Tom: Did you know: Mike Wallace led all NFL wide receivers in red zone receiving DYAR in 2014.

Mike: Charles Johnson and Mike Wallace in a Norv Turner offense seems like it will be a lot of bog-standard handoffs to Peterson punctuated by play-action chucking it deep.

... OK, I can see the affection, now.

Tom: The question is the defense, whose young talent I love. But there's a reason this line is where it is, and it's that the young players may not be ready to bear the burden they need to to challenge Green Bay for divisional supremacy (step one: take a hit out on Rodgers).

Mike: Hey, now, none of these players have played for the Saints.

Tom: I'm a long-term optimist on Mike Zimmer's coaching ability on defense. I like Minnesota over the next five years. I'm not fully confident, but I think I like them enough in 2015. Over.

Mike: I think they have a solid foundation but their inexperience on defense is going to be exposed pretty badly in what feels to be by design a bend-but-don't-break defense, which is probably worse than nothing in this division. I also like Minnesota over the next five years. Just not this year. It's close, but under.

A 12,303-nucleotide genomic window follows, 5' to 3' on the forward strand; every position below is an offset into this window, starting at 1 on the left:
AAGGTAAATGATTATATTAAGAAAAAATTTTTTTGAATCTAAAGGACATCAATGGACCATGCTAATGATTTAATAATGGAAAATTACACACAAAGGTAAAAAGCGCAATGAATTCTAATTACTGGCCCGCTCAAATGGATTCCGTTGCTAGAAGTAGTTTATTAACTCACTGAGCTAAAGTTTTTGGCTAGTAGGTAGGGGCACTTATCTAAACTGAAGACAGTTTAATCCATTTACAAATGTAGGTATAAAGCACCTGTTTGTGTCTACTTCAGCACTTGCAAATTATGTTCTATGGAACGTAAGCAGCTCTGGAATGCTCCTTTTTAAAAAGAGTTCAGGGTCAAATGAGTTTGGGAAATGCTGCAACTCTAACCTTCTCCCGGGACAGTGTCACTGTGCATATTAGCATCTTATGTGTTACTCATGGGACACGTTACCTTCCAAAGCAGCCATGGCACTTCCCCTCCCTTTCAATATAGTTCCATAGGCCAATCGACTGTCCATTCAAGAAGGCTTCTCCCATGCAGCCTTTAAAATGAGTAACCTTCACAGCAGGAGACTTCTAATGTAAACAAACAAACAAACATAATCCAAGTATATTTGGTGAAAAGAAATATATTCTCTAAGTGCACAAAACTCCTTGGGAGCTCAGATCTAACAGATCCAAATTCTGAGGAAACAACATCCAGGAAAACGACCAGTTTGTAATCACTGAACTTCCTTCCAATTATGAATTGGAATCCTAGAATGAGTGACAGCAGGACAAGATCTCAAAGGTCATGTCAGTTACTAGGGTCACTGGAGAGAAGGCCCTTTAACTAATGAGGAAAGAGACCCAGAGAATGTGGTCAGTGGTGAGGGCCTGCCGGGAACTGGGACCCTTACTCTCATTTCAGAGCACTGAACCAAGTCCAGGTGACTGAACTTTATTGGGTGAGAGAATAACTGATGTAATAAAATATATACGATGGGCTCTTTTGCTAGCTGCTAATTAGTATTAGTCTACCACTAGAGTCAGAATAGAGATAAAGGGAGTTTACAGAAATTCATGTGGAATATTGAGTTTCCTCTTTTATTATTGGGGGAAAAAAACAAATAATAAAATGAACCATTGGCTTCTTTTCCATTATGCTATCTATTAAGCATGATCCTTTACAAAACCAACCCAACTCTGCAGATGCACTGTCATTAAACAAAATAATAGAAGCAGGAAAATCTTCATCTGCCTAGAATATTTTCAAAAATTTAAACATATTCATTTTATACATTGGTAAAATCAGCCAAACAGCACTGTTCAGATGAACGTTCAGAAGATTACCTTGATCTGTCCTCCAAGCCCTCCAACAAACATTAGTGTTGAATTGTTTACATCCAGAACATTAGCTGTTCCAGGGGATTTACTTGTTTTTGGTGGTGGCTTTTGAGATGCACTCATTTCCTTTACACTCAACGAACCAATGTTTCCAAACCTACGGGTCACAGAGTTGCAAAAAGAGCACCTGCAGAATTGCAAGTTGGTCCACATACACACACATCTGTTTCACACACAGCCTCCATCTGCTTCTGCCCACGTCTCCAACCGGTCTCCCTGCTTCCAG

Tom: Now on to the AFC.

BALTIMORE RAVENS (9.0)

Mike: Holy !#$!@ing !#$!@, Joe Flacco's DPI numbers. 14 penalties for 283 yards. It is hard to really accurately gauge Baltimore's offense because I hate it so much and that number summarizes why.

Tom: I enjoy watching good outside zone teams. The Ravens last year were a really good outside zone team, so they weren't as bad as past Ravens teams, which just seemed like DPI machines.

Mike: To be fair, my dislike of Baltimore's offense is similar to why I don't like Seattle's undoubtedly effective defense; I dislike the cynicism central to both of those units' strategies. So I should be clear that when I say "hate," I'm making less of a value judgment than a statement that I would rather be thrown into the sun than watch a league's worth of Baltimore Offense.

Tom: If the world ends in Week 14 when Baltimore hosts Seattle, I'm blaming you.

Mike: Unlike these picks, that's probably the smart money.

Tom: Aside from the whole "if the world ends, I'm probably dead and not around to blame you" technicality.

Mike: I figure football columnists will be too important to not get on the ark Xenu sends to cull humanity from the apocalypse.

Tom: With Torrey Smith (11/229) gone to San Francisco, who's going to get those flags this year?

Mike: Literally anyone. They have a system.